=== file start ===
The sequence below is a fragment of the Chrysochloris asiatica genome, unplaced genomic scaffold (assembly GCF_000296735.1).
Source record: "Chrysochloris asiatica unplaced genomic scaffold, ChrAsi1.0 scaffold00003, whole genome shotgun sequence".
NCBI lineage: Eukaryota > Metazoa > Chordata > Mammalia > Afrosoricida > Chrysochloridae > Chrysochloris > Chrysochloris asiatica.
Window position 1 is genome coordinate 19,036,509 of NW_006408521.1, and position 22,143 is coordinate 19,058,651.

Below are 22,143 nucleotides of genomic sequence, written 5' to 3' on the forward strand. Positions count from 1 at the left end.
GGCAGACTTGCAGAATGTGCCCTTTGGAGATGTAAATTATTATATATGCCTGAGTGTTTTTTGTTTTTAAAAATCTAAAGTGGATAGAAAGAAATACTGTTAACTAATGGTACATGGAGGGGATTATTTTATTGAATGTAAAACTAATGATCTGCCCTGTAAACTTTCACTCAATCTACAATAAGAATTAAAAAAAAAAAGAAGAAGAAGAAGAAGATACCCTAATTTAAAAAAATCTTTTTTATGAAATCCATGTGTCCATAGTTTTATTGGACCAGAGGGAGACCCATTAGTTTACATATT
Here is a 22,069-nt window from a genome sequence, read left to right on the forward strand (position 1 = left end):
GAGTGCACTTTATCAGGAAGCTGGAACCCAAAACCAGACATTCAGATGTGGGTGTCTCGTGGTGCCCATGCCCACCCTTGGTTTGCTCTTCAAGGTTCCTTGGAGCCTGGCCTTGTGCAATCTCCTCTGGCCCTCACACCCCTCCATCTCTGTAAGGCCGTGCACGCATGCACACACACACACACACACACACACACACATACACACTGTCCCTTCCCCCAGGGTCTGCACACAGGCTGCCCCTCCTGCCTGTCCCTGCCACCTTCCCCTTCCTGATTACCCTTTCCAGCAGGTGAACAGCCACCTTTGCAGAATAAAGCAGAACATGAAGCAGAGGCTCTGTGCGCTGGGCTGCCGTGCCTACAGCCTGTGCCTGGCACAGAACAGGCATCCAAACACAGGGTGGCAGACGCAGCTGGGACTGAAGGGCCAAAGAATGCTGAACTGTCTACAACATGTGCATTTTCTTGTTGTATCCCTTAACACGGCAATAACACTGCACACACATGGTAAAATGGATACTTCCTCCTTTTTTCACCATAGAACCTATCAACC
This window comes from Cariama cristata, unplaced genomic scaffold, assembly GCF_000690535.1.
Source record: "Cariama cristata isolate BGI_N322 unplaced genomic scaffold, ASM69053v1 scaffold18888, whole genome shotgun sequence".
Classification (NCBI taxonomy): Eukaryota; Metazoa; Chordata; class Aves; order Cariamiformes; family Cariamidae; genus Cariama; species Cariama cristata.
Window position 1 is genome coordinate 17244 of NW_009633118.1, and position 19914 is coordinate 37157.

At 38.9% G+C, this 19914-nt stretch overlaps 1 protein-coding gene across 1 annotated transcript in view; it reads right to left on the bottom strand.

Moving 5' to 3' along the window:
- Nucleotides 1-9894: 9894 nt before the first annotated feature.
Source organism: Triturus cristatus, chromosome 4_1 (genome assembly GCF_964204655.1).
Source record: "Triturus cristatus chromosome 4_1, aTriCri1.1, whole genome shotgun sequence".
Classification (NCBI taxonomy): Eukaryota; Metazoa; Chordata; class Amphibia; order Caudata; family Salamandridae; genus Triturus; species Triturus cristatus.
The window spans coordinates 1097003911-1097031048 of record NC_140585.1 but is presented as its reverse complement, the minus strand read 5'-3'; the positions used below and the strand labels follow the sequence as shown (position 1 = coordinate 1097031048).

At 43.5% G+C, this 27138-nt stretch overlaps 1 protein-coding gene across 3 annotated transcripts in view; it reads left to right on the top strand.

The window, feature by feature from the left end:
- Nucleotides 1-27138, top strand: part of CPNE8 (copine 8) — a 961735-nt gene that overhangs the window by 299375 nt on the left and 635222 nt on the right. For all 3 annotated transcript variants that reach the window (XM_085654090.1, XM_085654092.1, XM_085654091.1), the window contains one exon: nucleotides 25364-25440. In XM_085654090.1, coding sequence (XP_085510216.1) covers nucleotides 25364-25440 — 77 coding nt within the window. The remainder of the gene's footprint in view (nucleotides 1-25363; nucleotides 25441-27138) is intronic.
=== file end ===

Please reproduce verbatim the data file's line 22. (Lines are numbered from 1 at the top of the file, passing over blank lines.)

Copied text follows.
- Nucleotides 1-27138, top strand: part of CPNE8 (copine 8) — a 961735-nt gene that overhangs the window by 299375 nt on the left and 635222 nt on the right. For all 3 annotated transcript variants that reach the window (XM_085654090.1, XM_085654092.1, XM_085654091.1), the window contains one exon: nucleotides 25364-25440. In XM_085654090.1, coding sequence (XP_085510216.1) covers nucleotides 25364-25440 — 77 coding nt within the window. The remainder of the gene's footprint in view (nucleotides 1-25363; nucleotides 25441-27138) is intronic.